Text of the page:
Is Stoli Really a Russian Vodka?

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Is Stoli Really a Russian Vodka?

If you are a gay or lesbian (not that there is anything wrong with that, as the famous catch phrase in U.S. TV sitcom Seinfeld goes) or their supporter, please stop pouring Stoli vodka down the drain.

We get it. You are protesting Russia’s Anti-Gay Propaganda Law and wish to send a strong message to the Russian government. (We also agree with you to the extent that this law will not likely help protect Russian children—the alleged goal of that law, according to Russia’s lawmakers—from propaganda of alternative sexual orientation and lifestyle. What is propaganda, anyway?)

The Russian government will not hear you. Or worse, it will smile at you.

Well, the Russian government itself got nothing to smile about when it lost the Stoli brand or rather did not even have its day in court. The U.S. Appellate Court affirmed a dismissal of a Russian state-owned entity to try to claw-back the well-known STOLICHNAYA brand from a private entity due to a mere “formality,” that is lack of standing. Put differently, the Appellate Court agreed with the New York district court that took the position that Federal Treasury Enterprise Sojuzplodoimport ( (SPI) has no authority to represent the Russian Federation in this dispute.

SPI sued SPI Spirits Ltd. (Spirits), and its distributors in the U.S. arguing that the companies, which began using the STOLICHNAYA trademark (and its short version STOLI) after the collapse of the Soviet Union, did not have the rights to the mark. According to the Russian government and SPI, the entity it created to represent its rights, Spirits, that is controlled by the former managers of a state-owned entity with the same name Sojuzplodoimport or their successors allegedly acquired the Stoli brand outside the official privatization process and, therefore, that acquisition was illegal. The Russian government argued rather convincingly that a few individuals could not usurp the assets created by the entire nation. The Russian government invalidated the Spirits acquisition transaction as void in Russia and re-nationalized the STOLI brand, among with the other Soviet brands such as Moskovskaya vodka, Sovetskoe Shapmanskoe (Soviet Champagne) in Russia.

However, the Russian government encountered difficulties in the United States. In particular, the U.S. judge found that its state-owned SPI did not meet the criteria under U.S. law to stand in the shoes of the mark’s alleged real owner, the Russian Federation, a position with which the Appellate Court (Second Circuit) agreed.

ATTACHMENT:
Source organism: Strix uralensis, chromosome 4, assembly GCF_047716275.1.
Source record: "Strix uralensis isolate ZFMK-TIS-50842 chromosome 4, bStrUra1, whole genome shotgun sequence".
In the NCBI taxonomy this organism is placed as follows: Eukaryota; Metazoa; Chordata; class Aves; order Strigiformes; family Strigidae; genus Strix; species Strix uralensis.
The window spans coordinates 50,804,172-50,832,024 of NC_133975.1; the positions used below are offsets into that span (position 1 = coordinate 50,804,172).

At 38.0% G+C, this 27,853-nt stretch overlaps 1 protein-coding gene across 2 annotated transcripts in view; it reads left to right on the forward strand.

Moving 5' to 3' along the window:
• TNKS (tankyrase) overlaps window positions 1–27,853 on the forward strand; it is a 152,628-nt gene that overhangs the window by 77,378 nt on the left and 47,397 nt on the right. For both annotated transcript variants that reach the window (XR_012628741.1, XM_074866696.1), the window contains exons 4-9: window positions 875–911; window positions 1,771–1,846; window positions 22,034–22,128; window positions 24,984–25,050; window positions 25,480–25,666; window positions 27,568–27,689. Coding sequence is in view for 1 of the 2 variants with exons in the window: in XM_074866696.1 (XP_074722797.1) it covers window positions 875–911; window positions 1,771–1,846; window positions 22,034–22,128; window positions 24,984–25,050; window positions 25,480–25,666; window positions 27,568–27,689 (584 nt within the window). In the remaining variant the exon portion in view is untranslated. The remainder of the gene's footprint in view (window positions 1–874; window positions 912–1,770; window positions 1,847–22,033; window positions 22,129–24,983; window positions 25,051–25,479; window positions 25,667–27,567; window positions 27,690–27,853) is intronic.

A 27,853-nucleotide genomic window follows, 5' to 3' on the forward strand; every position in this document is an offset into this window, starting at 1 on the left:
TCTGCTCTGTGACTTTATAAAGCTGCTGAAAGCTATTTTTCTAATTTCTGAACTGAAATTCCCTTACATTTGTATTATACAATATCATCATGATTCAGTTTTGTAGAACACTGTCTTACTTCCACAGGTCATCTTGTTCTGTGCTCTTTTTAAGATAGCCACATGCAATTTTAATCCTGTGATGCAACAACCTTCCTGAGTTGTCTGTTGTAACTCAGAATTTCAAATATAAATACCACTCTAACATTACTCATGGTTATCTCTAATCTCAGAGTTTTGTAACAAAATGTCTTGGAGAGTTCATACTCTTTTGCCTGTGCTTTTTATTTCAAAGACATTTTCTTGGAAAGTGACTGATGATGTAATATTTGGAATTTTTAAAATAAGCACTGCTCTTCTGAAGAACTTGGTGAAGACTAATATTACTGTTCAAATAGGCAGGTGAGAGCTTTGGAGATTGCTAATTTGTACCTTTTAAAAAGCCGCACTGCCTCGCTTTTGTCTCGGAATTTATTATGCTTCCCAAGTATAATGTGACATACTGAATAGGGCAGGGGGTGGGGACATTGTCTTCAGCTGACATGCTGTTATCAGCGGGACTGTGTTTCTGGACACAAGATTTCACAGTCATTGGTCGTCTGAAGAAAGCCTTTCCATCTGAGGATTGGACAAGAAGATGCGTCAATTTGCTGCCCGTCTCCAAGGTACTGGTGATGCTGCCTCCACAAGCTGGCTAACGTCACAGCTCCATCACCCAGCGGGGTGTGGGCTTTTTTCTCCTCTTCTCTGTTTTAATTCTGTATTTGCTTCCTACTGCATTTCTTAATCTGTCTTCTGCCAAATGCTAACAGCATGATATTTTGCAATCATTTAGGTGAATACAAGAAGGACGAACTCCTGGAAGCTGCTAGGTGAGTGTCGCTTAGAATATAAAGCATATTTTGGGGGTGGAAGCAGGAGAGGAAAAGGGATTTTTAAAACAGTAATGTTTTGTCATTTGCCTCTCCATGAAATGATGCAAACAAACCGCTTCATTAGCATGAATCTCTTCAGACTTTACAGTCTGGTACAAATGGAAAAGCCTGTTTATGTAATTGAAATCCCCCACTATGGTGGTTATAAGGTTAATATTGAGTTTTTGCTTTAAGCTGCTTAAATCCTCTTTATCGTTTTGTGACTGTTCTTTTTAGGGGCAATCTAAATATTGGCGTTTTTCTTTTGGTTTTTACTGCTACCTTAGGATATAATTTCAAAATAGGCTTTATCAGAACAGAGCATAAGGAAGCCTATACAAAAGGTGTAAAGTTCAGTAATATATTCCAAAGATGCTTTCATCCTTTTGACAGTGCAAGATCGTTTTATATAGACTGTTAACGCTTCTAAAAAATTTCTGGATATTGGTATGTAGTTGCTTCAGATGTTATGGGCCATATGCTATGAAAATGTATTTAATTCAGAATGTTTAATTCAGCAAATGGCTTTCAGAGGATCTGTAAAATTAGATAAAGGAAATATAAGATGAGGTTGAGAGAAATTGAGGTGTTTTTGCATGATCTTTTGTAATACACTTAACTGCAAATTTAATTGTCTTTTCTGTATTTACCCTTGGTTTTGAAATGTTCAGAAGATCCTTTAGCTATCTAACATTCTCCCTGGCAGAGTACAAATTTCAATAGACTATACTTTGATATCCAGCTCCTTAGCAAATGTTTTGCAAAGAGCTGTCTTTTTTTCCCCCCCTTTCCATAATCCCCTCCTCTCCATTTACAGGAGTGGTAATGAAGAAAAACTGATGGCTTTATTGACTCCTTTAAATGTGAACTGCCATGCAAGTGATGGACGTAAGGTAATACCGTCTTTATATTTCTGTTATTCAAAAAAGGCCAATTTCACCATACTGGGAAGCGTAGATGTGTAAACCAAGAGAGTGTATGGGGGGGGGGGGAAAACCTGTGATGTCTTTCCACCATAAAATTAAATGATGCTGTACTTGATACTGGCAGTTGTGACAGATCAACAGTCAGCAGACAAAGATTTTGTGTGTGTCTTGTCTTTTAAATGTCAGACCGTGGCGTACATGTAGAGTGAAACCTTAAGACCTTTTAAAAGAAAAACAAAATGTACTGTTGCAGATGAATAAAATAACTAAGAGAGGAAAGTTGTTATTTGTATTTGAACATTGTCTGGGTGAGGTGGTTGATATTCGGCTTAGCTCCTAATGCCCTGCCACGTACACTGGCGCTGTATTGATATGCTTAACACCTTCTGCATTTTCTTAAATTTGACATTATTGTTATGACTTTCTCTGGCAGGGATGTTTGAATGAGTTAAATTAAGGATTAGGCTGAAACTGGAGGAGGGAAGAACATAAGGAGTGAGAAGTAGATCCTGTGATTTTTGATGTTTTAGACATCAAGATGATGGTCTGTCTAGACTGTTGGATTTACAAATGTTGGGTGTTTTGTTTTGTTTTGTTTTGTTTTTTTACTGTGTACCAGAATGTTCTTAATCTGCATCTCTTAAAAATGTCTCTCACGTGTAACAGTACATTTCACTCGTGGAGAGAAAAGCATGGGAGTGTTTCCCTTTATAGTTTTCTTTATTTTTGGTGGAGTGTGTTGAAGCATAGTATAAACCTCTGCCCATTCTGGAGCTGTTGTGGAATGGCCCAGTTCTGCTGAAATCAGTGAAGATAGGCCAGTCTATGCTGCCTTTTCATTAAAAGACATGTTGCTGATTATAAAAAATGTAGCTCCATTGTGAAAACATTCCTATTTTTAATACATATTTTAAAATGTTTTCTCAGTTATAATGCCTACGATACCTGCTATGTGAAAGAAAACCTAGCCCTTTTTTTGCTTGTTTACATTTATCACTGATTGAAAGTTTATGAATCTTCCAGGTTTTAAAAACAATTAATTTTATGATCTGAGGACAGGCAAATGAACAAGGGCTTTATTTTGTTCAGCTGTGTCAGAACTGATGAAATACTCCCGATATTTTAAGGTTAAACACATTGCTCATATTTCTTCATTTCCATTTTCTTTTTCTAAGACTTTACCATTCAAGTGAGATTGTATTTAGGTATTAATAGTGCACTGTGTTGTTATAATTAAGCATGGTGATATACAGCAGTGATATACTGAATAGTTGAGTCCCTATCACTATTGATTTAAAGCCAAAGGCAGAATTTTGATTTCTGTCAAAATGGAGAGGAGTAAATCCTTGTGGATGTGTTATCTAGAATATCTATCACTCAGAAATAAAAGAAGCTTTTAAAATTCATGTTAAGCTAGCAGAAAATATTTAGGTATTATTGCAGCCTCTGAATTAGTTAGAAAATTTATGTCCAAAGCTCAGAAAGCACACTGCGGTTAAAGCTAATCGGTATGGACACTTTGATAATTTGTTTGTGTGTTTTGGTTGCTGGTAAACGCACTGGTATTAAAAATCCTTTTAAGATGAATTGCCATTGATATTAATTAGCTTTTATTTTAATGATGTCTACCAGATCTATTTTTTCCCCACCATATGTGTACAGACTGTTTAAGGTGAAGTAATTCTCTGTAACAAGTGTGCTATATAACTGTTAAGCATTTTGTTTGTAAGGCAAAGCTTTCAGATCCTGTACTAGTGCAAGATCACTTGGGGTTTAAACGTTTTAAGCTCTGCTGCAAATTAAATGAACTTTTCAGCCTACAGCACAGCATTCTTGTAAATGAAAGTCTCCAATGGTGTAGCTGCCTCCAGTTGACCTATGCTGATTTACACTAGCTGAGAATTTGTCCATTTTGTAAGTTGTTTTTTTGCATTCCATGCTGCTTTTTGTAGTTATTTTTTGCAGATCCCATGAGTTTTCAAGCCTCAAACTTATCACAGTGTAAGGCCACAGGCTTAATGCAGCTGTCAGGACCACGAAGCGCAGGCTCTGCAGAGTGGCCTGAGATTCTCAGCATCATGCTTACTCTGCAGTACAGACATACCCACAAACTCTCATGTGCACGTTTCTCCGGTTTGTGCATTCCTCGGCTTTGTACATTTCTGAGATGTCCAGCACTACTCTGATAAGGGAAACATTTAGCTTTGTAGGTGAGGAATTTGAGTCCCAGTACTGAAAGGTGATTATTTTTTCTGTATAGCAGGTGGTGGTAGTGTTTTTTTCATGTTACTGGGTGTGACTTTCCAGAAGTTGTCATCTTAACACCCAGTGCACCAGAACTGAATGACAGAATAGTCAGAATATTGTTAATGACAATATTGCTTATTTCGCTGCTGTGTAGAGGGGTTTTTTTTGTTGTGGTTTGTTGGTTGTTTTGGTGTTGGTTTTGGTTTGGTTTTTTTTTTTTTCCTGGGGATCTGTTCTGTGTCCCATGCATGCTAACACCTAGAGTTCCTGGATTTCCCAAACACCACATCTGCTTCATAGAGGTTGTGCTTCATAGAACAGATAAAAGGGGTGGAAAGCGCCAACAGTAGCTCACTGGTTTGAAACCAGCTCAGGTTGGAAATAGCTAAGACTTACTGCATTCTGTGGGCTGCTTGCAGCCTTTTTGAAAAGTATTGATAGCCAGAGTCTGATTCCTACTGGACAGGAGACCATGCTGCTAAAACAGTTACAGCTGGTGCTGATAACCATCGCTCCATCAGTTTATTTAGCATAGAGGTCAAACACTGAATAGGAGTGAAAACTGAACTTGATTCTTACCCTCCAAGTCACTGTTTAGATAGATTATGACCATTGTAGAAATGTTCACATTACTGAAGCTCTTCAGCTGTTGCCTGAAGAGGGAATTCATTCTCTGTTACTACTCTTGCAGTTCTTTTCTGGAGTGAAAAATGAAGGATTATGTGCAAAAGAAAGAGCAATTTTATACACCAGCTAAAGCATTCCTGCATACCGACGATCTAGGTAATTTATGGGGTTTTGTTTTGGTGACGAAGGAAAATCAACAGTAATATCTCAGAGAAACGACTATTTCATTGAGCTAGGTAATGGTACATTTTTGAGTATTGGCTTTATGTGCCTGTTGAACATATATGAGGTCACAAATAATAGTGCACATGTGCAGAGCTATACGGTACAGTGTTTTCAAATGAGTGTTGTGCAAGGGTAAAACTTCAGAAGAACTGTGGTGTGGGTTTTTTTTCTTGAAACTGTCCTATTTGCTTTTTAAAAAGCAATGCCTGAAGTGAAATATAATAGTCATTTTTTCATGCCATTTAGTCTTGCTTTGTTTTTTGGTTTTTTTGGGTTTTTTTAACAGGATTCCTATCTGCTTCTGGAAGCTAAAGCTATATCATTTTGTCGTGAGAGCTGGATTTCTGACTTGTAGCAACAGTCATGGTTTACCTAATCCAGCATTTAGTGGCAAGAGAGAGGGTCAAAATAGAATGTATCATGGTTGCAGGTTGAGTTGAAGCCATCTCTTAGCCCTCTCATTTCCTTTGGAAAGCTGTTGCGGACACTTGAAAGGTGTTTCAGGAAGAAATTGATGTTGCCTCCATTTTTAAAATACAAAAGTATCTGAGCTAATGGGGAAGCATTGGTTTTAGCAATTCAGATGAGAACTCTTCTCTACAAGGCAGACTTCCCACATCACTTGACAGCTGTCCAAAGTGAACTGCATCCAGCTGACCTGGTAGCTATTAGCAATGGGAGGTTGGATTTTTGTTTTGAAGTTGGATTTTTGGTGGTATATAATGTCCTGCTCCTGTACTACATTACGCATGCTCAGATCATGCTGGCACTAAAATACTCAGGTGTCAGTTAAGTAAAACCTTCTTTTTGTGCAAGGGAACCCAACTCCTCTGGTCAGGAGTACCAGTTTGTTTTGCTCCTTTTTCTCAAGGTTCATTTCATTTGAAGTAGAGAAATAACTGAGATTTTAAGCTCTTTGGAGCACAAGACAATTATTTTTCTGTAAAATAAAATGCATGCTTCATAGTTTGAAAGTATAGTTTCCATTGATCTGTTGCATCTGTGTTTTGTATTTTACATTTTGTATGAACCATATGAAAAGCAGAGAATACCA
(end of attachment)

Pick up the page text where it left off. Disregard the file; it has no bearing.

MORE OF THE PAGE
We conclude that [SPI] is not an “assign” of the Russian Federation for statutory standing purposes under the [U.S. Trademark] Act…..The various documents presented to support plaintiffs’ position that [SPI] is an ‘assign’ of the Russian Federation do not resemble an assignment under United States law,” Judge Susan L. Carney said, writing for the panel.

Dismissal of its lawsuit, without even consideration on the merits, is a real blow to both, the Russian government and the well-respected New York-based law firm that represented SPI entity in this dispute. The case is Federal Treasury Enterprise Sojuzplodoimport, et al. v. SPI Spirits Ltd., et al., case number 11-4109, in the U.S. Court of Appeals for the Second Circuit.

So, the Stoli vodka that is sold in New York and the rest of U.S. is not vodka from Russia or related to Russia in any way other than the name and history, let alone owned or controlled by the Russian government. So, it does not make sense for the LGBT (Lesbian, Gay, Bisexual or Transgender) community or their supporters to continue to boycott Stoli in protest of Russia’s anti-gay laws, does it?

Curiously, and on a different but related subject, Russia recently created a specialized IP court. The first case this court put on its docket involves another vodka brand called SHUSTOV or SHUSTOFF depending on whether you are the Russian or Ukrainian entity involved in the case. The two entities fight over the rights to this heritage brand from imperial Russia in various jurisdictions, and chose Russia’s specialized court as their new battleground. This may create a wrong perception that vodka brands are the only IP that comes from Russia. Wrong perception.

Text © Maxim A. Voltchenko 2013
* This piece is not intended to be a technology or legal review. This posting may not necessarily represent the views of the author’s employing law firm. Although every effort has been made to verify the accuracy of items in this Blog, readers are urged to check independently on matters of specific concern or interest.